Sunday, July 01, 2007
Bad data causes bad science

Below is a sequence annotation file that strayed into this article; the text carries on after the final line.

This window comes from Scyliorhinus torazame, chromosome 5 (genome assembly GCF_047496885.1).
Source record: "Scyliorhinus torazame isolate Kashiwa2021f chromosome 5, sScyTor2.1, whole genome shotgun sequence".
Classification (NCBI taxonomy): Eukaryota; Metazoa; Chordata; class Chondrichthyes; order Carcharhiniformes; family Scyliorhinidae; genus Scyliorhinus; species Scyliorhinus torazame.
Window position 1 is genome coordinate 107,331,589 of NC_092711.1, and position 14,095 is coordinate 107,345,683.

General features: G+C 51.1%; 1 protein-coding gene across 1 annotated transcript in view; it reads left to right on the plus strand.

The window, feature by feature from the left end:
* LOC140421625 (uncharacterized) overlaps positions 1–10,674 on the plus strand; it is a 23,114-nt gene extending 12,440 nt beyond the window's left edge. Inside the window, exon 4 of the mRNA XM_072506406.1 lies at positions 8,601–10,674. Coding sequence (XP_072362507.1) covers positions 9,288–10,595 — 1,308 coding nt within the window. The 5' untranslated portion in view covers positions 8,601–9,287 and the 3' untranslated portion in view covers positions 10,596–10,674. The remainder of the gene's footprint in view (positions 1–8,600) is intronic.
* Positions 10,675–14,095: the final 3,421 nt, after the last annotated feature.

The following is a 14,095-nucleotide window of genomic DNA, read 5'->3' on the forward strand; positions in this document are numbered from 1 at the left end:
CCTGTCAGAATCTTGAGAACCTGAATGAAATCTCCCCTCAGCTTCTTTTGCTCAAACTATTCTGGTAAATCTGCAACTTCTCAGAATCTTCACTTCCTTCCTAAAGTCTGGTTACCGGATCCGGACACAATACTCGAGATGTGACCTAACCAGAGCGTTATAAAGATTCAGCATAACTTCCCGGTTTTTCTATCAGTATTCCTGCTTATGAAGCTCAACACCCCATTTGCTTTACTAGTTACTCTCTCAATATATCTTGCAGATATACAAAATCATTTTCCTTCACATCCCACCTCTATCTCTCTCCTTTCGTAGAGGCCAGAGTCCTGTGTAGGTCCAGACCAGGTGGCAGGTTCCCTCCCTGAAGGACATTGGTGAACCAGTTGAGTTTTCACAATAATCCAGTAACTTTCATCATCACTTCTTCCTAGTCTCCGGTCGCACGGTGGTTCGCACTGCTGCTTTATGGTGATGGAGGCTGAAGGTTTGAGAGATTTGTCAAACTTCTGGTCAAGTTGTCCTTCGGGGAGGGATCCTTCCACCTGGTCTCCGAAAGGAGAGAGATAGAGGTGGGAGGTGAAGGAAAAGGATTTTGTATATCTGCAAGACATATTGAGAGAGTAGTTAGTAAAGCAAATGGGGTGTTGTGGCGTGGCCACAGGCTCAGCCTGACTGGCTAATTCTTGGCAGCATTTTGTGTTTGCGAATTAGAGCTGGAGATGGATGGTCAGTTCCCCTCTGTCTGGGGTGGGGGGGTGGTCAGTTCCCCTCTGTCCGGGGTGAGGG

You want to record high temperatures to "prove" the earth is getting warmer? Then place the remote weather stations used for official data collection in places likely to be warmer - on roof tops, next to a building, surrounded by buildings, next to a parking lot, next to an airport's runway pavement. That is what NOAA is allowing, I mean, doing. Pittsburgh Tribune has the details: Remember in January when the National Oceanic & Atmospheric Administration (NOAA) and its good friends in media trumpeted that 2006 was the warmest year on record for the contiguous United States? NOAA based that finding - which allegedly capped a nine-year warming streak "unprecedented in the historical record" - on the daily temperature data that its National Climatic Data Center gathers from about 1,221 mostly rural weather observation stations around the country. ... the stations play an important role in detecting and analyzing regional climate change. More ominously, they provide the official baseline historical temperature data that politically motivated global-warming alarmists like James Hansen of NASA plug into their computer climate models to predict various apocalypses. NOAA says it uses these 1,221 weather stations -- which like the ones in Uniontown and New Castle are overseen by local National Weather Service offices and usually tended to by volunteers -- because they have been providing reliable temperature data since at least 1900. But Anthony Watts of Chico, Calif., suspects NOAA temperature readings are not all they're cracked up to be. As the former TV meteorologist explains on his sophisticated, newly hatched Web site surfacestations.org, he has set out to do what big-time armchair-climate modelers like Hansen and no one else has ever done - physically quality-check each weather station to see if it's being operated properly. To assure accuracy, stations (essentially older thermometers in little four-legged wooden sheds or digital thermometers mounted on poles) should be 100 feet from buildings, not placed on hot concrete, etc. But as photos on Watts' site show, the station in Forest Grove, Ore., stands 10 feet from an air-conditioning exhaust vent. In Roseburg, Ore., it's on a rooftop near an AC unit. In Tahoe, Calif., it's next to a drum where trash is burned. See Watts' web site: surfacestations.org He explains the problems with photographs to illustrate.